3

Suppose that I have two services Person Service and Company Service and I want to maintain links between them for example a Person is linked to Company because he works there or he owns the company etc. So I will go ahead and create a database table like

PersonId, CompanyId, RelationType

Now the business logic can be written in either of the services that client will call to link them. But what if I have requirement to link multiple person to a single company and multiple companies to a single person. I need to have two methods, one that takes single PersonId and list of CompanyIds and one that takes single CompanyId and multiple PersonIds. So I have written two different methods in each service. Following method is in Person Service

void LinkPersonToCompanies(long personId,
                           IEnumerable<long> companyIds,
                           RelationType type)

and below method is in Company Service

void LinkCompanyToPersons(long companyId,
                          IEnumerable<long> personIds,
                          RelationType type)

I know that these are two different methods but they are doing the same task i.e. their logic repeats itself. It can become tough to maintain because a single change in linking mechanism should now be made to both methods. Is it against DRY principle? What should be the right design to efficiently solve this problem?

  • Do the services write directly to the database or do you have intermediate Person and Company objects? – guillaume31 Feb 15 '18 at 9:09
  • @guillaume31 Services write to the database using the Repository pattern. – Saad Feb 15 '18 at 9:12
  • But the Repository pattern uses domain objects. Do you have any? – guillaume31 Feb 15 '18 at 9:24
  • I use EF6 POCO entities for Person and Company, which works fine for my use case. – Saad Feb 15 '18 at 9:46
  • And so Person has a Companies collection and Company has a Persons collection? Or something else? This is an extremely important detail. – guillaume31 Feb 15 '18 at 9:53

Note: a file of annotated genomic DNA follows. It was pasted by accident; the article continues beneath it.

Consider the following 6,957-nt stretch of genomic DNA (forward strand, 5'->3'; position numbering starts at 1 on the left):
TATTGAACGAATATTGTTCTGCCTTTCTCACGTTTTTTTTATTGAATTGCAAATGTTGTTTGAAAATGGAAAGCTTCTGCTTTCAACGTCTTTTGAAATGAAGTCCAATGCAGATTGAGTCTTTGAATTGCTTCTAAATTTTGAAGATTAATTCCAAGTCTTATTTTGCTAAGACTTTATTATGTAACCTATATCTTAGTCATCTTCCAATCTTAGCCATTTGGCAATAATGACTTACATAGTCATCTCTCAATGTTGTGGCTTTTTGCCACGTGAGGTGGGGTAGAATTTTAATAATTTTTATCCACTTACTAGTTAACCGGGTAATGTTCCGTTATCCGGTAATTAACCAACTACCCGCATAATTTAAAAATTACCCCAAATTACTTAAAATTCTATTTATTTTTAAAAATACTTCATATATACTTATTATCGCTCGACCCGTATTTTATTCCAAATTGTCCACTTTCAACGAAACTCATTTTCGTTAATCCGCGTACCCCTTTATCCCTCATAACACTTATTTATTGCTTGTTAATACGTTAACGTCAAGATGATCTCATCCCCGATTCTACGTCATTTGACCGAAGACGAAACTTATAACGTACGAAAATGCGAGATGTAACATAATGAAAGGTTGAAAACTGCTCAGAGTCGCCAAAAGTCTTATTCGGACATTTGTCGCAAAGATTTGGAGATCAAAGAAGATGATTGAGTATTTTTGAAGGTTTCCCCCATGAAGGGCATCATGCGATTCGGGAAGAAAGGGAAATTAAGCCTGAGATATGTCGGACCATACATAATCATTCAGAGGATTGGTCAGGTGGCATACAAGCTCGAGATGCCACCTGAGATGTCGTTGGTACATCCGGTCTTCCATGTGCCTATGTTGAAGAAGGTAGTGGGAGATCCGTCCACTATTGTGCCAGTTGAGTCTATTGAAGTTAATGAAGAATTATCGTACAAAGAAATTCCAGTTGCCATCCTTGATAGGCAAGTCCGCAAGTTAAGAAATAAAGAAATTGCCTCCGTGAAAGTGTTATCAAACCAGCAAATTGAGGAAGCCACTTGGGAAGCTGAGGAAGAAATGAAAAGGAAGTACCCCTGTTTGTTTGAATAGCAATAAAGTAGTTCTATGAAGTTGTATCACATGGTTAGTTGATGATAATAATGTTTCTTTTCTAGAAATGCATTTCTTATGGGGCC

6

I know that these are two different methods but they are doing the same task

No they aren't. One is linking a person to a company. The other links a company to a person. They may use the same implementation to achieve these two tasks, but they are not the same task.

Let's assume though that the code in each method is identical. Is DRY violated? Yes, because you have repeated yourself and you have created two copies of the code that need to be maintained. But that may not matter. After all, if you pull the code out into a third method and have the first two call it, you have now created tight coupling between the original two methods and that third one. To clarify here, I'm saying that each of the two original methods are now coupled to the third one; they aren't coupled to each other though. Is it really worth creating that coupling just to avoid repeating yourself?

DRY is the enemy of loose coupling. Sometimes it's worth repeating yourself to avoid coupling. Sometimes it's worth creating tight coupling to avoid repeating yourself. Use your judgement to decide which is the better option in your case.

  • 1
    Good insights. Other than the tight coupling, there are additional drawbacks if I implement a third method as it will take single PersonId and single CompanyId, hence single link will be persisted to database. Multiple linking operation will not stay Atomic in this case. – Saad Feb 15 '18 at 9:10
  • 2
    I disagree that two methods calling the same helper introduces tight coupling between them. Tight coupling implies that any change to one component requires changes to the other, but if both methods are just calls to a helper, any change probably means replacing that call with something else, which automatically breaks the coupling anyway. (Any change to the helper would affect both methods, but that just means that the both methods are tightly coupled with the helper, which is different.) – Sebastian Redl Feb 15 '18 at 9:28
  • 1
    @SebastianRedl, Just to clarify, if Foo and Bar both call Baz, I'm saying that Bar and Baz are coupled and Foo and Baz are coupled. There is no coupling between Foo and Bar. Is my answer unclear in this regard, as you appear to be disagreeing with something I haven't said? – David Arno Feb 15 '18 at 10:30
  • @DavidArno I believe I interpreted the "After all, if you pull the code" sentence as you saying that coupling between all three methods is introduced, including between the two original methods. – Sebastian Redl Feb 15 '18 at 10:47
3

If you didn't have the relationship type you could refactor this to